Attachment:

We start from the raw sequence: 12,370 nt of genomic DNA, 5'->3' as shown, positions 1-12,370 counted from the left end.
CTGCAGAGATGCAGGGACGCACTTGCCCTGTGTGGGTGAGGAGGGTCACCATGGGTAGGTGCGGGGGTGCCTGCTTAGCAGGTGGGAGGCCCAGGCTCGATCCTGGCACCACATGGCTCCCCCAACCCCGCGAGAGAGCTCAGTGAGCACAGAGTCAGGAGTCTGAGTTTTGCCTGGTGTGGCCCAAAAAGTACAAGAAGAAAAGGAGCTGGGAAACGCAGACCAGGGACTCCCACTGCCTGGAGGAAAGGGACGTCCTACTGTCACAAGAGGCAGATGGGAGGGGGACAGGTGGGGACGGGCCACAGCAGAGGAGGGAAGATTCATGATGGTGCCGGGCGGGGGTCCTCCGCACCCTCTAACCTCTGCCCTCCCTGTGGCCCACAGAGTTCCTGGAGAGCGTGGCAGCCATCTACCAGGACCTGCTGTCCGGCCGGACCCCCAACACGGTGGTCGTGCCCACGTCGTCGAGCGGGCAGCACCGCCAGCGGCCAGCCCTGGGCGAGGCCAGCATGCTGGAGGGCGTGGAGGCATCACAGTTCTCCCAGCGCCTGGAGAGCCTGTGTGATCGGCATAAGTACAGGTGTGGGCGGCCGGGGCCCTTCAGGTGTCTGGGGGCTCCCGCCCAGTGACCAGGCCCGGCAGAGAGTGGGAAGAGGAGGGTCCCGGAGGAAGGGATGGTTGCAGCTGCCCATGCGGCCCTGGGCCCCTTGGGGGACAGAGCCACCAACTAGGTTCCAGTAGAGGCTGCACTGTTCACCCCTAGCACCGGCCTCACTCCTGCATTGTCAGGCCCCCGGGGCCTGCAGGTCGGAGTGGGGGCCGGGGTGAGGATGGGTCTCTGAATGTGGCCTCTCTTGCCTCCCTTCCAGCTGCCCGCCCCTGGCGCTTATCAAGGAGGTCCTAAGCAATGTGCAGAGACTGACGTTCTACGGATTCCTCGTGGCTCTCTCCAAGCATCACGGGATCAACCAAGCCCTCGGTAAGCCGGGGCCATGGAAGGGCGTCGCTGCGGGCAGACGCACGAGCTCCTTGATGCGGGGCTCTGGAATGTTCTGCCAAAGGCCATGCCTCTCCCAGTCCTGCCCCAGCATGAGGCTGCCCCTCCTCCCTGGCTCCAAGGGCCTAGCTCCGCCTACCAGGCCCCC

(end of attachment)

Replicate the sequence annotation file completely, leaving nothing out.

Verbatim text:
We start from the raw sequence: 12,370 nt of genomic DNA, 5'->3' as shown, positions 1-12,370 counted from the left end.
CTGCAGAGATGCAGGGACGCACTTGCCCTGTGTGGGTGAGGAGGGTCACCATGGGTAGGTGCGGGGGTGCCTGCTTAGCAGGTGGGAGGCCCAGGCTCGATCCTGGCACCACATGGCTCCCCCAACCCCGCGAGAGAGCTCAGTGAGCACAGAGTCAGGAGTCTGAGTTTTGCCTGGTGTGGCCCAAAAAGTACAAGAAGAAAAGGAGCTGGGAAACGCAGACCAGGGACTCCCACTGCCTGGAGGAAAGGGACGTCCTACTGTCACAAGAGGCAGATGGGAGGGGGACAGGTGGGGACGGGCCACAGCAGAGGAGGGAAGATTCATGATGGTGCCGGGCGGGGGTCCTCCGCACCCTCTAACCTCTGCCCTCCCTGTGGCCCACAGAGTTCCTGGAGAGCGTGGCAGCCATCTACCAGGACCTGCTGTCCGGCCGGACCCCCAACACGGTGGTCGTGCCCACGTCGTCGAGCGGGCAGCACCGCCAGCGGCCAGCCCTGGGCGAGGCCAGCATGCTGGAGGGCGTGGAGGCATCACAGTTCTCCCAGCGCCTGGAGAGCCTGTGTGATCGGCATAAGTACAGGTGTGGGCGGCCGGGGCCCTTCAGGTGTCTGGGGGCTCCCGCCCAGTGACCAGGCCCGGCAGAGAGTGGGAAGAGGAGGGTCCCGGAGGAAGGGATGGTTGCAGCTGCCCATGCGGCCCTGGGCCCCTTGGGGGACAGAGCCACCAACTAGGTTCCAGTAGAGGCTGCACTGTTCACCCCTAGCACCGGCCTCACTCCTGCATTGTCAGGCCCCCGGGGCCTGCAGGTCGGAGTGGGGGCCGGGGTGAGGATGGGTCTCTGAATGTGGCCTCTCTTGCCTCCCTTCCAGCTGCCCGCCCCTGGCGCTTATCAAGGAGGTCCTAAGCAATGTGCAGAGACTGACGTTCTACGGATTCCTCGTGGCTCTCTCCAAGCATCACGGGATCAACCAAGCCCTCGGTAAGCCGGGGCCATGGAAGGGCGTCGCTGCGGGCAGACGCACGAGCTCCTTGATGCGGGGCTCTGGAATGTTCTGCCAAAGGCCATGCCTCTCCCAGTCCTGCCCCAGCATGAGGCTGCCCCTCCTCCCTGGCTCCAAGGGCCTAGCTCCGCCTACCAGGCCCCC